- In an effort to support vanilla production, Mars is sending a team of associates to Madagascar for 10 years, Logistics Manager reported. The goal is to implement a new production model and significantly increase farmers' revenue.
- The price of vanilla has skyrocketed, Time reported, from $20 per kilo five years ago to $515 this month, making the crop highly susceptible to theft.
- A Mars executive called the situation in Madagascar "a great example of a supply chain that’s broken," where returns to farmers can be as low as 5%. The project aims to make returns 65% of the crop value.
Supplier relationship programs often promote investment in suppliers. Traditional investments have been non-financial in nature, focused on technical support, product and quality training, mentoring, shared risk or other creative ways to build bridges and improve supplier performance.
In some situations, there has been direct financial investment with suppliers, usually centered around a proprietary technology or special application, where the supplier becomes a partner or a captive supplier.
In an extended supply chain scenario, customers have been known to guarantee payments to lower-level tier suppliers when adverse financial issues arise with prime suppliers, and even have conversations with a supplier’s bankers and investors about forecasts, strategies and technologies.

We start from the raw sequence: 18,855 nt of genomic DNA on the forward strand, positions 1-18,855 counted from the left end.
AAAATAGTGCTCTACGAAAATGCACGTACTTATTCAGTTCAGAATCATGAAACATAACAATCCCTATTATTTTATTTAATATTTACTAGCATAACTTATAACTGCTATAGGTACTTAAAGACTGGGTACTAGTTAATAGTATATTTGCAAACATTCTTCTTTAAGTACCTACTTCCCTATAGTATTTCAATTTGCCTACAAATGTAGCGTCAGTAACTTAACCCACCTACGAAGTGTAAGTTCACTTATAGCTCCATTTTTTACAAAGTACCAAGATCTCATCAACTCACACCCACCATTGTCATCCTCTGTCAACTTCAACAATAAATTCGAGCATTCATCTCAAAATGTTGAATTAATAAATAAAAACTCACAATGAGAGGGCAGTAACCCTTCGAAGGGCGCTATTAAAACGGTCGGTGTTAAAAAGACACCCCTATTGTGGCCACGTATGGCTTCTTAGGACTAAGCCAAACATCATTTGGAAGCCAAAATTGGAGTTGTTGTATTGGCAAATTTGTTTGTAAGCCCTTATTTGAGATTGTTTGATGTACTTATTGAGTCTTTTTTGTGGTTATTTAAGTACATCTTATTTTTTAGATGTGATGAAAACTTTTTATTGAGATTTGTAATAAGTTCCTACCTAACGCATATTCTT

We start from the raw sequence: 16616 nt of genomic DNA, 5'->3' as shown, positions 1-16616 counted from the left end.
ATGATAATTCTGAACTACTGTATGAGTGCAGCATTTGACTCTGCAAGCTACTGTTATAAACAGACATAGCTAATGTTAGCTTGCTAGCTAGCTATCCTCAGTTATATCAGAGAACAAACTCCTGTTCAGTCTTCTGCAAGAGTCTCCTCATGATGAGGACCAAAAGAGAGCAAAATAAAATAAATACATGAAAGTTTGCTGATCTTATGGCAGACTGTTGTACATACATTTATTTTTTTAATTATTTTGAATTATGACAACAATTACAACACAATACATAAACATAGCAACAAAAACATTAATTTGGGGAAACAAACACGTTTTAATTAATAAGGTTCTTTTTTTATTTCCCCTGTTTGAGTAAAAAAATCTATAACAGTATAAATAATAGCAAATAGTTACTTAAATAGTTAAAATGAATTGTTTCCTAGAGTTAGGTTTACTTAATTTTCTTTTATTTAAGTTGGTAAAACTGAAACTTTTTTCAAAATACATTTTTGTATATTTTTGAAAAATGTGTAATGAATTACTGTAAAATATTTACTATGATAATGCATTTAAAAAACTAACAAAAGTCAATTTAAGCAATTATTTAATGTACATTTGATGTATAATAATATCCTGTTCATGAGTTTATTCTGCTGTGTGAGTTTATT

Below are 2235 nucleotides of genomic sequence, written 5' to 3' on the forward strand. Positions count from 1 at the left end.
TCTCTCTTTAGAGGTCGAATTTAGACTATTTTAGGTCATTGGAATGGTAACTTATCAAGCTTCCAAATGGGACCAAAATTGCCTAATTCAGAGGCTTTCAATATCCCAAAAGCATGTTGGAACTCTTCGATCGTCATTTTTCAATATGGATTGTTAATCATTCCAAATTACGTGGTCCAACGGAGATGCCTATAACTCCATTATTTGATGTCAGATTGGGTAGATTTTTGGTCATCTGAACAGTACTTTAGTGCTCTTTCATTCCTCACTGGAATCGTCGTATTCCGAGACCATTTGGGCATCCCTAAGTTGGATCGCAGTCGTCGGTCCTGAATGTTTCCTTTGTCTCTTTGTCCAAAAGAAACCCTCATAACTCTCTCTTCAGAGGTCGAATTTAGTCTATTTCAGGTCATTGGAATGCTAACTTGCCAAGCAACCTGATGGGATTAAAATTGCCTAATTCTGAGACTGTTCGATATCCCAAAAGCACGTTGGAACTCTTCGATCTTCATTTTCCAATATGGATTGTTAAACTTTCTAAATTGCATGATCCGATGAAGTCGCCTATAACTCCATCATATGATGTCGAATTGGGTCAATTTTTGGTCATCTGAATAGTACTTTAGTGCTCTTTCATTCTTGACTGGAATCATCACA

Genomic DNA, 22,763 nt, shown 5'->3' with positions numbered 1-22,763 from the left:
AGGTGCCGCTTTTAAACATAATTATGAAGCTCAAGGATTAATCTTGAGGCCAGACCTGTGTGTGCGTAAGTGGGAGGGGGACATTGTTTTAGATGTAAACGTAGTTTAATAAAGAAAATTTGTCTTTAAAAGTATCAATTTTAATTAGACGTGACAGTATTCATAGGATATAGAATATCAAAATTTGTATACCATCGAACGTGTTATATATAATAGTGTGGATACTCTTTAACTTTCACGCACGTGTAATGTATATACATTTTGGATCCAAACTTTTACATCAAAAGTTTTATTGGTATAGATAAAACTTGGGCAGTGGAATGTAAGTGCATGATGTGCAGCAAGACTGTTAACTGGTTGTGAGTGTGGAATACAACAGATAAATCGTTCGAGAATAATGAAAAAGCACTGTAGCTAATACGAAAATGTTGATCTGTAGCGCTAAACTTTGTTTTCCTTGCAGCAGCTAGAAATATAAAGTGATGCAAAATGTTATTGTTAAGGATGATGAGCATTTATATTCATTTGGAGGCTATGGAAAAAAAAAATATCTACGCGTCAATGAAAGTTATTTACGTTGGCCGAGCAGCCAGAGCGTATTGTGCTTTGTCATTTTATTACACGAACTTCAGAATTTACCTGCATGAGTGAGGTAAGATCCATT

Lately we have seen companies like Burberry purchase an important supplier to reduce supply chain risk. And to ensure continuity of supply in a complicated market, Apple is buying cobalt directly from miners. It is good to see Mars take it one step further and not only buy its vanilla from the source, but work with the vanilla farmers to ensure that they are successful in the long term. These suppliers will benefit from Mars’ support and expertise and also be able to earn a fair wage in a very tight market.
The key role of any supply chain management process is to ensure continuity of supply. Direct involvement into the vanilla supply chain is to make sure that Mars can get this important commodity when it needs it. What is novel is the company's approach. By working with the farmers, it is also allowing for greater supply, keeping vanilla costs down for itself and for other companies as well. Finally, Mars is supporting the regional economy, which helps the farmers, their families and all stakeholders. And that strong relationship won’t hurt when it comes time to gain access to the vanilla when shortages occur.
Far too many companies consider the social supply chain an adjunct to their existing supply management efforts. Mars is demonstrating that actively participating in the social supply chain is an effective business strategy.